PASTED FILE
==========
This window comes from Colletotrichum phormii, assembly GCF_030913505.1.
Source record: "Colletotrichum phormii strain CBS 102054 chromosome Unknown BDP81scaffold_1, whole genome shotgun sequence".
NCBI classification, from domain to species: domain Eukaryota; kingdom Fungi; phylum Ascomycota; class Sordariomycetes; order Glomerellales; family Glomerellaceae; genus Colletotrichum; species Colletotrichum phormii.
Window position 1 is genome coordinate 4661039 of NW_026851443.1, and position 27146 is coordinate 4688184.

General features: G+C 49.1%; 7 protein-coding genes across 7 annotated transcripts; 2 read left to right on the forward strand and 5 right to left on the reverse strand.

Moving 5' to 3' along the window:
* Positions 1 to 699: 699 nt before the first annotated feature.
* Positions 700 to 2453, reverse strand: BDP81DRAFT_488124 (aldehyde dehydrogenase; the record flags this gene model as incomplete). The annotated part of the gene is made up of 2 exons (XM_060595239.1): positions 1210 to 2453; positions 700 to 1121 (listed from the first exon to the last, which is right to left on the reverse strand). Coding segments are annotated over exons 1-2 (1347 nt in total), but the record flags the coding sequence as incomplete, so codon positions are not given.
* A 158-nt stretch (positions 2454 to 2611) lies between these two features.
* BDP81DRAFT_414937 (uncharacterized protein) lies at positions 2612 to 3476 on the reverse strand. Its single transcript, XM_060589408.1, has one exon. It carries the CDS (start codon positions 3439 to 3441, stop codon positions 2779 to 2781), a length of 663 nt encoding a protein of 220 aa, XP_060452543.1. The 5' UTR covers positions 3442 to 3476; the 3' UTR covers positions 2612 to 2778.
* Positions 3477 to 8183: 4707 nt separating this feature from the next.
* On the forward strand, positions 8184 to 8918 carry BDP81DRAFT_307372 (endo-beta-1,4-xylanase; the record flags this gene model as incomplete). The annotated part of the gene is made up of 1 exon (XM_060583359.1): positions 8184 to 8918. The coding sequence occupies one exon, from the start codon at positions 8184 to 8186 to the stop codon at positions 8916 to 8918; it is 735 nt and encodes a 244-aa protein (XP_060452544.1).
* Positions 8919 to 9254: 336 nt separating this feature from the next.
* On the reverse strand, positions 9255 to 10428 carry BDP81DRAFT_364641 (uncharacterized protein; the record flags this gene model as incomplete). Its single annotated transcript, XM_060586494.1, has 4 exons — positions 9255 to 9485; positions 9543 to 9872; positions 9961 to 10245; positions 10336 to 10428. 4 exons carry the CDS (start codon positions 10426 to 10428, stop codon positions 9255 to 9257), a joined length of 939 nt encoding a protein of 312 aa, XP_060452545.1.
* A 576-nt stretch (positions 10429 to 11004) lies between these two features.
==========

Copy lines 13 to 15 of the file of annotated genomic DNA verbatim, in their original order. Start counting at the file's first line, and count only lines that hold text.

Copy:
* Positions 8919 to 9254: 336 nt separating this feature from the next.
* On the reverse strand, positions 9255 to 10428 carry BDP81DRAFT_364641 (uncharacterized protein; the record flags this gene model as incomplete). Its single annotated transcript, XM_060586494.1, has 4 exons — positions 9255 to 9485; positions 9543 to 9872; positions 9961 to 10245; positions 10336 to 10428. 4 exons carry the CDS (start codon positions 10426 to 10428, stop codon positions 9255 to 9257), a joined length of 939 nt encoding a protein of 312 aa, XP_060452545.1.
* A 576-nt stretch (positions 10429 to 11004) lies between these two features.